& Address: Plantar
by Whitney Lowe
techniques are quite helpful for plantar fasciitis. Longitudinal
stripping methods applied to the bottom surface of the foot will
help reduce tension in the intrinsic flexor muscles. It will also
maintain better tone in those tissues. Some practitioners advocate
performing most of the longitudinal stripping methods toward the
calcaneus in order not to create additional tensile stress on
the plantar fascia.
transverse friction may be used directly on the plantar fascia
to stimulate fibroblast activity and tissue healing from chronic
overuse. However, caution should be used in applying friction
massage near the attachment on the calcaneus because of the possibility
of a bone spur. Since the practitioner will not know whether a
bone spur is present, it is best to assume that one might be there.
The client’s pain will generally be a good guide as to how
much pressure may be used with various massage techniques. Pressure
that is too painful for the client should not be used.
on the lower leg muscles, especially those involved in plantar
flexion, is also important in addressing plantar fasciitis. Tightness
in these muscles may contribute to excess tension in the fascial
continuities running from the leg through the bottom surface of
the foot. Massage of the gastrocnemius, soleus and tibialis posterior
should be included.
broadening and lengthening techniques applied to the posterior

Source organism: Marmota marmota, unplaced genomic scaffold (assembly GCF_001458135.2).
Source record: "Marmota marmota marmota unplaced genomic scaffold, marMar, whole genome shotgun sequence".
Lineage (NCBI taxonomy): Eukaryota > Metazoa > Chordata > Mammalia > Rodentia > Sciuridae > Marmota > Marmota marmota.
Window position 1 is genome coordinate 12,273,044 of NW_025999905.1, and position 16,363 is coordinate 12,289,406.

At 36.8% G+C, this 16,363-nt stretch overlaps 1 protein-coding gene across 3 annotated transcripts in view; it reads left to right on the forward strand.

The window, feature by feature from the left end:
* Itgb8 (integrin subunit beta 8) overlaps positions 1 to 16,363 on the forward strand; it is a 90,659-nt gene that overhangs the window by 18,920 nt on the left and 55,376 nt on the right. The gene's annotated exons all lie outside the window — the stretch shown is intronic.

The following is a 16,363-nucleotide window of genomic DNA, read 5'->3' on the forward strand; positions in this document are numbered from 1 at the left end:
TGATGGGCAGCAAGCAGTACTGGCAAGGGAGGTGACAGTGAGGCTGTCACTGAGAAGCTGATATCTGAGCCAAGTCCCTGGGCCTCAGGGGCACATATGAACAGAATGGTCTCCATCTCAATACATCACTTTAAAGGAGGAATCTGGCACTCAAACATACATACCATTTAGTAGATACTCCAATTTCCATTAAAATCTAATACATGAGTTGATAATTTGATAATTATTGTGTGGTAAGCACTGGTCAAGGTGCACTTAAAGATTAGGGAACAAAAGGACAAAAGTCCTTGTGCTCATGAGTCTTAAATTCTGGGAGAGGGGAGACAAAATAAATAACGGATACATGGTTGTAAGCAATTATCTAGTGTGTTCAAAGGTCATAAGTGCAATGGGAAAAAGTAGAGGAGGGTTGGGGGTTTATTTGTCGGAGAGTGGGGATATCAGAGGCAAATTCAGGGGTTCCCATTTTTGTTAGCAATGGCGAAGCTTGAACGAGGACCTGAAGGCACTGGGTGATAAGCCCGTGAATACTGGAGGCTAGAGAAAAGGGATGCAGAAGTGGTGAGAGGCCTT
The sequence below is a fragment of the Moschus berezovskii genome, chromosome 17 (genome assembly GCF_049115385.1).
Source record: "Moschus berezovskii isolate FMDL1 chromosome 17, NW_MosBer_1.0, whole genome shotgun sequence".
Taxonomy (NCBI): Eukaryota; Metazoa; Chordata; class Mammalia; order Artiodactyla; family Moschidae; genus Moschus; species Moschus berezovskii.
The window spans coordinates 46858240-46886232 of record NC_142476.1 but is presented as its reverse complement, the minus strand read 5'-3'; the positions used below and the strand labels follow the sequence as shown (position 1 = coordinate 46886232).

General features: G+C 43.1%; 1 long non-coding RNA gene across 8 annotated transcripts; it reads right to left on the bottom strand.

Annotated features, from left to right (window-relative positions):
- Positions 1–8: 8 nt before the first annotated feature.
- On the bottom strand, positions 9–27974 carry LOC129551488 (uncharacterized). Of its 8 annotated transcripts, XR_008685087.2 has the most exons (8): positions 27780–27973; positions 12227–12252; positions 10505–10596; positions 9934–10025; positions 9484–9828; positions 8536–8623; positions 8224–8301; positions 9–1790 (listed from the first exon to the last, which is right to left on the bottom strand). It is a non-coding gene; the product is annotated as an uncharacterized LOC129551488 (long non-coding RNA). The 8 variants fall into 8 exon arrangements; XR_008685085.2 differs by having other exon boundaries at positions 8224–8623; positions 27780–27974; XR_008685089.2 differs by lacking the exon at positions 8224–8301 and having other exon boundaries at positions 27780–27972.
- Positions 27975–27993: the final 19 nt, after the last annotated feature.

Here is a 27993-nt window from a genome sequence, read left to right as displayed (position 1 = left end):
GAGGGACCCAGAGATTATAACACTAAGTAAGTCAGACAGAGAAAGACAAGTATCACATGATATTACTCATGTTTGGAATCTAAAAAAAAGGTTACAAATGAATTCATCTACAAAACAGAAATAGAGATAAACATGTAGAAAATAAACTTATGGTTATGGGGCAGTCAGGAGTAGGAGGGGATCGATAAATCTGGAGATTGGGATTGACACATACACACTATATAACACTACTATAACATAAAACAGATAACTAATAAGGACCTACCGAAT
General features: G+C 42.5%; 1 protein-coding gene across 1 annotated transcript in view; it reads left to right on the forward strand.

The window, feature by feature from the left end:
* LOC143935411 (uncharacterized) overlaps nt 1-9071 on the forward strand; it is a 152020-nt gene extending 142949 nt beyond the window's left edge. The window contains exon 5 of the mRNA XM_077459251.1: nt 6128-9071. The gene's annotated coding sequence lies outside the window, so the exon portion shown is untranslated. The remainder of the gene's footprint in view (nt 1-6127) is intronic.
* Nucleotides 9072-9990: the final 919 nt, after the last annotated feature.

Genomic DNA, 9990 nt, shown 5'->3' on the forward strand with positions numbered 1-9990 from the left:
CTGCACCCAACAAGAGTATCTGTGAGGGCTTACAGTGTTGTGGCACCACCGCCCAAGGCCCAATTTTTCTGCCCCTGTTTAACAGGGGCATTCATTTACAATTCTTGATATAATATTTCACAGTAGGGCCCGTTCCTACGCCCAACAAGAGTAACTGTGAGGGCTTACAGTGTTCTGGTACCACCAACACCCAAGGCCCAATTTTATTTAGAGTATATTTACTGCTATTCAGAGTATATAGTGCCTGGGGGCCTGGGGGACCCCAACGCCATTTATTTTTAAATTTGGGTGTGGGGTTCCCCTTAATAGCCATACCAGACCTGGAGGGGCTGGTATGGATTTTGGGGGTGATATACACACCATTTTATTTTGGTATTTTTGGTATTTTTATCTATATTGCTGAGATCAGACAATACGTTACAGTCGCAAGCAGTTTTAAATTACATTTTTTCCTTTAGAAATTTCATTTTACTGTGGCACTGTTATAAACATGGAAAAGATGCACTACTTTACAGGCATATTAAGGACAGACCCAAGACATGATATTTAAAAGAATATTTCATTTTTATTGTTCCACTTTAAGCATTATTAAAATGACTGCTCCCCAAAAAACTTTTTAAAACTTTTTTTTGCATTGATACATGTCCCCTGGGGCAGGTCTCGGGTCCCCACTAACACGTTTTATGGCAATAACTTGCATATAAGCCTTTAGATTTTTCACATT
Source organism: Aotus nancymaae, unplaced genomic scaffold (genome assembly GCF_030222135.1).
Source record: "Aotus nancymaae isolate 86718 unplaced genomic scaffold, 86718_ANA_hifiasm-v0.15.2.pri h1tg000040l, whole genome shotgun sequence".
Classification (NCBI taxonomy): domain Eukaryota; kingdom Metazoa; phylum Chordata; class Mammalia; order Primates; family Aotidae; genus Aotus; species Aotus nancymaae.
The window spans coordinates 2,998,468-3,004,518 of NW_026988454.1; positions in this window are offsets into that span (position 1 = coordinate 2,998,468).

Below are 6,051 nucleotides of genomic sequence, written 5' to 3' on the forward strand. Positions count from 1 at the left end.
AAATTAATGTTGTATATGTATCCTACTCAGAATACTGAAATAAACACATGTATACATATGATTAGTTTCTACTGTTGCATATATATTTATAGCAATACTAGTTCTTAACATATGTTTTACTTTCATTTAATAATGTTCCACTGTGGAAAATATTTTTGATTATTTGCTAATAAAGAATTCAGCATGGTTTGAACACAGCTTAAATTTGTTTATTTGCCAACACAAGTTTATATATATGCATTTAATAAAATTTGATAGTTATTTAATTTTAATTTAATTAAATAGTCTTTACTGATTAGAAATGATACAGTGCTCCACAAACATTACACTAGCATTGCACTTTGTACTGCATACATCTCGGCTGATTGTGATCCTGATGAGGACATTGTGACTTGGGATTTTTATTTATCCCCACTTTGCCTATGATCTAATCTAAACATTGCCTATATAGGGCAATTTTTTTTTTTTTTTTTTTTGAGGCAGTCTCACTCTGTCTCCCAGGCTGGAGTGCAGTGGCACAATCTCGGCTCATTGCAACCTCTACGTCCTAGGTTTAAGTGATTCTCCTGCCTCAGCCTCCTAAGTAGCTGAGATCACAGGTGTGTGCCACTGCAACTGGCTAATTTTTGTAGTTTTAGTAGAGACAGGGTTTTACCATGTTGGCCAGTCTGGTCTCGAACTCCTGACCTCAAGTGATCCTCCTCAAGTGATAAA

calf muscles will be particularly helpful. Compressive effleurage,
broad longitudinal stripping, and broadening techniques done with
the palm are all beneficial for this purpose. Addressing these
muscles will help the effectiveness of a tension night splint
should also massage muscles of the entire lower extremity when
addressing plantar fasciitis. Biomechanical compensation may be
occurring as a result of foot pain, the effects of which may not
be limited to the lower extremity. The practitioner is encouraged
to watch for soft-tissue effects throughout the rest of the body.
the gastrocnemius and soleus, as well as all of the other tissues
of the plantar flexor "sling," will be important. Stretching
is most beneficial when performed several times a day. The morning
is especially effective as this is when the plantar fascia has
been in a non-weight-bearing position all night. The classic "wall
stretch" position (see Figure 2) is a good choice for these
tissues. Pulling the toes into hyperextension as the foot is pulled
in dorsiflexion works well in stretching these tissues.
fasciitis is a condition that affects a large percentage of the
population; thus, massage therapists are frequently presented
with this condition in their practices. Fundamental knowledge
of foot biomechanics and the development of this pathological
problem are essential for providing appropriate care. Some of
the suggested treatment methods, such as orthotics or anti-inflammatory
medications, necessitate treatment from other health professionals.
Thus, it may require communication with these other professionals.
As a massage therapist, you have a special and unique contribution
to make in treating this problem. The better informed you are,
the greater your session results will be.